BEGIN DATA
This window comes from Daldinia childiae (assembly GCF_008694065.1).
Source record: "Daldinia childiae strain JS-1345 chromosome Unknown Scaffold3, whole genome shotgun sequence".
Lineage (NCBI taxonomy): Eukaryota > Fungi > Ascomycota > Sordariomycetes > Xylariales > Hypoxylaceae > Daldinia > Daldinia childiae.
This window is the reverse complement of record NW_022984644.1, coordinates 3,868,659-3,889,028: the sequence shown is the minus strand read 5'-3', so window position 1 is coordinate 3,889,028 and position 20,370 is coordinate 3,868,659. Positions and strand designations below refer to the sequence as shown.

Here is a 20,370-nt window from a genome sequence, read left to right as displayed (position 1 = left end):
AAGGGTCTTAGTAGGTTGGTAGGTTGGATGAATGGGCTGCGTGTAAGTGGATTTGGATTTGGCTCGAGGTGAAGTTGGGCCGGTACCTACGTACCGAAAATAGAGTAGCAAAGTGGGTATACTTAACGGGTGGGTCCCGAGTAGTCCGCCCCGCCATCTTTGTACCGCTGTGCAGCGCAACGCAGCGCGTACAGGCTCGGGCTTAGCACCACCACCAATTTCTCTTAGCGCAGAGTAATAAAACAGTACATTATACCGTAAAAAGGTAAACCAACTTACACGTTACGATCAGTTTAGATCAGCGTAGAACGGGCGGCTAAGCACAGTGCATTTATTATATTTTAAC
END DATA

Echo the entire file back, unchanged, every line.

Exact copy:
This window comes from Daldinia childiae (assembly GCF_008694065.1).
Source record: "Daldinia childiae strain JS-1345 chromosome Unknown Scaffold3, whole genome shotgun sequence".
Lineage (NCBI taxonomy): Eukaryota > Fungi > Ascomycota > Sordariomycetes > Xylariales > Hypoxylaceae > Daldinia > Daldinia childiae.
This window is the reverse complement of record NW_022984644.1, coordinates 3,868,659-3,889,028: the sequence shown is the minus strand read 5'-3', so window position 1 is coordinate 3,889,028 and position 20,370 is coordinate 3,868,659. Positions and strand designations below refer to the sequence as shown.

Here is a 20,370-nt window from a genome sequence, read left to right as displayed (position 1 = left end):
AAGGGTCTTAGTAGGTTGGTAGGTTGGATGAATGGGCTGCGTGTAAGTGGATTTGGATTTGGCTCGAGGTGAAGTTGGGCCGGTACCTACGTACCGAAAATAGAGTAGCAAAGTGGGTATACTTAACGGGTGGGTCCCGAGTAGTCCGCCCCGCCATCTTTGTACCGCTGTGCAGCGCAACGCAGCGCGTACAGGCTCGGGCTTAGCACCACCACCAATTTCTCTTAGCGCAGAGTAATAAAACAGTACATTATACCGTAAAAAGGTAAACCAACTTACACGTTACGATCAGTTTAGATCAGCGTAGAACGGGCGGCTAAGCACAGTGCATTTATTATATTTTAAC